SWFs are typically created when governments have budgetary surpluses and have little or no international debt. It is not always possible or desirable to hold this excess liquidity as money or to channel it into immediate consumption. This is especially the case when a nation depends on raw material exports like oil, copper or diamonds. In such countries, the main reason for creating a SWF is because of the properties of resource revenue: high volatility of resource prices, unpredictability of extraction, and exhaustibility of resources.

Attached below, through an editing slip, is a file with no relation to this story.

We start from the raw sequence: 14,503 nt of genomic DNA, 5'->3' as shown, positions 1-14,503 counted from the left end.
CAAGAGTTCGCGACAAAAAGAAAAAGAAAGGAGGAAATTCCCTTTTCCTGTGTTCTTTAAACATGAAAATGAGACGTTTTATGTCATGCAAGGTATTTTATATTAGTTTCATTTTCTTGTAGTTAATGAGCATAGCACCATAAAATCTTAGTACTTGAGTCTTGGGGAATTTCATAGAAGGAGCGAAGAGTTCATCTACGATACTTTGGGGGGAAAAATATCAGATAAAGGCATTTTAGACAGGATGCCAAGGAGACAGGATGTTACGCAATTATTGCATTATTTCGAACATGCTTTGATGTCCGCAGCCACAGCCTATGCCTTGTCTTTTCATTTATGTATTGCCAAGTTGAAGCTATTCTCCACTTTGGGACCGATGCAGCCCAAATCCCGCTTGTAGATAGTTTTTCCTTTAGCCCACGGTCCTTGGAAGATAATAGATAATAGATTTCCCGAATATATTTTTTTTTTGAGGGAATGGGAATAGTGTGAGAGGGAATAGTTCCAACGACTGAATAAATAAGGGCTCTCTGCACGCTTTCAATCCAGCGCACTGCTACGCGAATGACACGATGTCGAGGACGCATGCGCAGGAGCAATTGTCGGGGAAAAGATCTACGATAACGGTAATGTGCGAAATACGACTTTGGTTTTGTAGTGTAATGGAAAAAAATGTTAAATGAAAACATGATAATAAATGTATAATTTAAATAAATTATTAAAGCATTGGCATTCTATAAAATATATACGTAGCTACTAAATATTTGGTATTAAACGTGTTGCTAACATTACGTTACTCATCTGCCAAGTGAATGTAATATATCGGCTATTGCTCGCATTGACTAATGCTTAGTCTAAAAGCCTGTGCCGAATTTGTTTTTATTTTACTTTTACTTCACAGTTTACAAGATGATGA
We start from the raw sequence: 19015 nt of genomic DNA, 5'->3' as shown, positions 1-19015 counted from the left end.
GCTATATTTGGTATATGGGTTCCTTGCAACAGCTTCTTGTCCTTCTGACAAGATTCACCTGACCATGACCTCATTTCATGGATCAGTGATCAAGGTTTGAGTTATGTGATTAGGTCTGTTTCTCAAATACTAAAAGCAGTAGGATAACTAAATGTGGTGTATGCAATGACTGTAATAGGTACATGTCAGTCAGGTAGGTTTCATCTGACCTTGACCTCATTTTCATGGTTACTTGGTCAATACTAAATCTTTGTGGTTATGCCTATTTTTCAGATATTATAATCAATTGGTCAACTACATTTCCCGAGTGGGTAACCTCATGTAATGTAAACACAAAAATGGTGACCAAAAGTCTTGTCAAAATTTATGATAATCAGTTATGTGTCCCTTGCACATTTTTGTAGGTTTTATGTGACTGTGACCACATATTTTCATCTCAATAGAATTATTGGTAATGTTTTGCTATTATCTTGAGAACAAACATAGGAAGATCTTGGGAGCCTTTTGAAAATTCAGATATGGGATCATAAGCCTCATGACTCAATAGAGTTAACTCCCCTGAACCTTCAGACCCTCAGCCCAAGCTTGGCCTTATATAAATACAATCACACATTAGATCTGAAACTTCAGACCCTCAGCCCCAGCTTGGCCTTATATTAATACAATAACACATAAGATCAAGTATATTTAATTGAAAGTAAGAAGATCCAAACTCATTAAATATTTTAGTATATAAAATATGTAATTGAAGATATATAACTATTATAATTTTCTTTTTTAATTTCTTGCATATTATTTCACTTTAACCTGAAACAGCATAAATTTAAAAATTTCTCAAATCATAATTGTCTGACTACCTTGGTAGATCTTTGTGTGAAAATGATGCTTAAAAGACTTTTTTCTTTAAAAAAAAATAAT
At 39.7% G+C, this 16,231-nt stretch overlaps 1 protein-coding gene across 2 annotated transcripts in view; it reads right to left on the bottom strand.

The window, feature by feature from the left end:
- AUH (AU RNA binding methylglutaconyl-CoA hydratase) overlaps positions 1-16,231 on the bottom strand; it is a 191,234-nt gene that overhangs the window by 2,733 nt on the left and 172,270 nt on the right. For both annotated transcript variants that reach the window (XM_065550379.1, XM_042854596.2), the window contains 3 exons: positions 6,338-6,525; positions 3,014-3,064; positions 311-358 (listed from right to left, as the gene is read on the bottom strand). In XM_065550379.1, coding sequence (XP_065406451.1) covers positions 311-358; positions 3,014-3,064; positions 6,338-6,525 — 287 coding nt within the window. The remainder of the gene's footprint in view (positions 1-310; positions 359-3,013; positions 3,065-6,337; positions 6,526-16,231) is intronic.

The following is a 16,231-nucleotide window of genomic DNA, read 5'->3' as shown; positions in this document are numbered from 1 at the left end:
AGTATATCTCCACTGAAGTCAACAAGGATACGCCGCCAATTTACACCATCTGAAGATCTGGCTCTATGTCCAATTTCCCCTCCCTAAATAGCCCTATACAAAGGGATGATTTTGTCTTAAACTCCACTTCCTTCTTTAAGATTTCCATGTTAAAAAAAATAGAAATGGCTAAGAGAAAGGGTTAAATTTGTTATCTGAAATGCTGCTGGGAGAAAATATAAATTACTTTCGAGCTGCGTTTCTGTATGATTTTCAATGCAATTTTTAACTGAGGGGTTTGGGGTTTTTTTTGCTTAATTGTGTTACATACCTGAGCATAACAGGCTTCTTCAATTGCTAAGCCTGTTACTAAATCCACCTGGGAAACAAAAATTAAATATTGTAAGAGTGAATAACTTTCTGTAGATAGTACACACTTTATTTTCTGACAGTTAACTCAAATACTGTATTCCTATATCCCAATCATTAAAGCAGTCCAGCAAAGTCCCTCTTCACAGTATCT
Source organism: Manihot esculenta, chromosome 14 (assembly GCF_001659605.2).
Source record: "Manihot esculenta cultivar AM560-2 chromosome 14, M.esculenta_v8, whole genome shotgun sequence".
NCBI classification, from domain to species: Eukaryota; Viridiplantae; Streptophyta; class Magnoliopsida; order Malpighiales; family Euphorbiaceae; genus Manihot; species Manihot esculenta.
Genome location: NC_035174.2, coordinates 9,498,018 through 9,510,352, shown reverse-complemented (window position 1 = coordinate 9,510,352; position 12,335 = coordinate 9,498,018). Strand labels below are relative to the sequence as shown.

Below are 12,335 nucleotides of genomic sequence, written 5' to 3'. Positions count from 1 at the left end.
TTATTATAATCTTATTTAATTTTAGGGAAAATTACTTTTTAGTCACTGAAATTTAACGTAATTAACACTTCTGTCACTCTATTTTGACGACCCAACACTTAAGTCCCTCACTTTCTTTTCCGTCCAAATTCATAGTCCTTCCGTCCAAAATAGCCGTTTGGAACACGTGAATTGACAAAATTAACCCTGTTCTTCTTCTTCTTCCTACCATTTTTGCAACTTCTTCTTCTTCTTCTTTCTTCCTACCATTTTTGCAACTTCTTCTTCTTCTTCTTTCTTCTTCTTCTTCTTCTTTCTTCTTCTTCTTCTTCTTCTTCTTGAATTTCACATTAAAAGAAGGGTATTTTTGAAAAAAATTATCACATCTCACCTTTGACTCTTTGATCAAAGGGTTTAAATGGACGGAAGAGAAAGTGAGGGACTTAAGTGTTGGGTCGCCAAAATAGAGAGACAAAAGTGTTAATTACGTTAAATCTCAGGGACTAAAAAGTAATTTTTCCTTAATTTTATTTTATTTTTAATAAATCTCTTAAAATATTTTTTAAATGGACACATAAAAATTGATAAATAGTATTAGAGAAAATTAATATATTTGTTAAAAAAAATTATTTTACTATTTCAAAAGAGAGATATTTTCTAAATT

There are two types of funds: saving funds and stabilization funds. Stabilization SWFs are created to reduce the volatility of government revenues, to counter the boom-bust cycles’ adverse effect on government spending and the national economy. Savings SWFs build up savings for future generations. One such fund is the Government Pension Fund of Norway. It is believed that SWFs in resource-rich countries can help avoid resource curse, but the literature on this question is controversial. Governments may be able to spend the money immediately, but risk causing the economy to overheat, e.g., in Hugo Chávez‘s Venezuela or Shah-era Iran. In such circumstances, saving the money to spend during a period of low inflation is often desirable.